Disciplinary action has a high purpose of converting substandard conduct, attendance, and performance problems into acceptable behavior. Reflecting the distaste that many managers have for the task, the Guardian confirms it. Unpleasant as it may be, disciplinary action against unacceptable worker performance requires it. ACAS provides eight templates for letters that explain each step of the procedure to ensure accurate communication with employees who are under review.
While they may seem redundant in some cases, the letters establish a written record that prevents misunderstandings. Employees have no recourse against a manager or a company when the ACAS templates fully inform them. The sample letters provide notification of these actions:
. a disciplinary meeting
. any decision that occurs as a result of the meeting
. acknowledgment of appeal by an employee
. any decision that responds to an employee’s appeal
. consideration of disciplinary action
. any decision regarding disciplinary action
. the result of an appeal to disciplinary action
Managers have many reasons to fire an employee, but none of them make the task any easier. Acceptable rules of conduct in a business environment require employees to show up for work regularly and on time, demonstrate respect for discipline, do not steal, and avoid drug or alcohol use. While the need to reduce a workforce for financial or technological reasons often occurs, it does not involve disciplinary action.
However, an employee’s failure to fully perform a job requires managers to use guidance and recommendations that ACAS provides. An employee whose technological skills are not up-to-date is unlikely to be able to contribute to the goals of a group. Inability to work cooperatively with others deserves a manager’s attention, counseling and consideration for disciplinary action.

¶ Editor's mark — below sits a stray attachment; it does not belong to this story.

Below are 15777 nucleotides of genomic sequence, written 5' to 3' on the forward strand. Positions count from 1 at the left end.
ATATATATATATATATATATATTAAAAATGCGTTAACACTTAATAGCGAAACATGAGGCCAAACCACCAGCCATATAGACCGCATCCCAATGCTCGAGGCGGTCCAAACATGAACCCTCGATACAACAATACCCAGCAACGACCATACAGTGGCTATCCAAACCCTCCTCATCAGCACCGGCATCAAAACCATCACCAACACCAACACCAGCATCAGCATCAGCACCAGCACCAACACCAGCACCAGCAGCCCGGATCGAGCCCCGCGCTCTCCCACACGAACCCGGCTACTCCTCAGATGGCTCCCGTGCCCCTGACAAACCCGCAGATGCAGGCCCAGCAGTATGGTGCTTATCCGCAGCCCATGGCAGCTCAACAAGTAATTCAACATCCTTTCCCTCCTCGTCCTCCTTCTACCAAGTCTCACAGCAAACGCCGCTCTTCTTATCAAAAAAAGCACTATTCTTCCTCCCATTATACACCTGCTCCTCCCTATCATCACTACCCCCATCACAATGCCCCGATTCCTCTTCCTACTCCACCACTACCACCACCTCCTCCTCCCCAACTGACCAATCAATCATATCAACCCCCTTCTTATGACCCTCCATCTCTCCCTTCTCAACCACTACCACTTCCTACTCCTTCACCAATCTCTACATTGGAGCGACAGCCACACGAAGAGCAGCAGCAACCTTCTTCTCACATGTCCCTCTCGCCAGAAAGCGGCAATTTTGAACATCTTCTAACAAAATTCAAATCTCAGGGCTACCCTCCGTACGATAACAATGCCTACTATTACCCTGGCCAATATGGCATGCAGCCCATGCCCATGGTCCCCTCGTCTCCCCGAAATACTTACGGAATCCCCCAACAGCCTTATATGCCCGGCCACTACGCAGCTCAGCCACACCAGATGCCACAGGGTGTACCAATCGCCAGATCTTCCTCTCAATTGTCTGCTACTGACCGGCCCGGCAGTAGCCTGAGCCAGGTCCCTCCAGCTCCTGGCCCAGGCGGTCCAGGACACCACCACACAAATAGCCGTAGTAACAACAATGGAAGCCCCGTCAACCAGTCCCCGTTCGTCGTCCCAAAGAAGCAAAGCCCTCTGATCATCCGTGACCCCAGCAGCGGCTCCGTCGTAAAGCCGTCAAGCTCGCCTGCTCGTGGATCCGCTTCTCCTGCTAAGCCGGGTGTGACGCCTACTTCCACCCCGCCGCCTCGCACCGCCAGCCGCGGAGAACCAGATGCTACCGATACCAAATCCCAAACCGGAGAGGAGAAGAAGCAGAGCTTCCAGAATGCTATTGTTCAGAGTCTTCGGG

At the same time that supervisors need to correct the unacceptable performance of employees, it may present a good opportunity to look at managerial activities that can have a negative influence on them. The Huffington Post suggests that a good manager makes sure that an employee who did not meet expectations knows the reason. Poor employee performance can be a response to the actions of bad managers.
A lack of managerial organization can cause frustration among employees who do not get the feedback that could make them look efficient and on top of their game. It can reflect a manager’s poor understanding of deadlines and the priority of assignments. When managers place blame on subordinates when it is unfair to do so, it creates an unsustainable employee-manager relationship.
Managers who remove administrative obstacles can help employees accomplish assignments and demonstrate efficiency. The practice of hovering over employees and micromanaging every move contributes to frustration and slows progress. An office runs most smoothly when managers adopt a regular pace without creating unnecessary emergencies. Almost everyone has a need to improve professional and personal skills, and managers who are willing to look inward at personal strengths and weaknesses deserves admiration. When managers make every effort to give employees a fair chance and an equally fair evaluation before taking disciplinary action, it may result in significant cost savings. The ACAS templates provide a safe way to pursue the action when it becomes necessary. Contact ACAS today.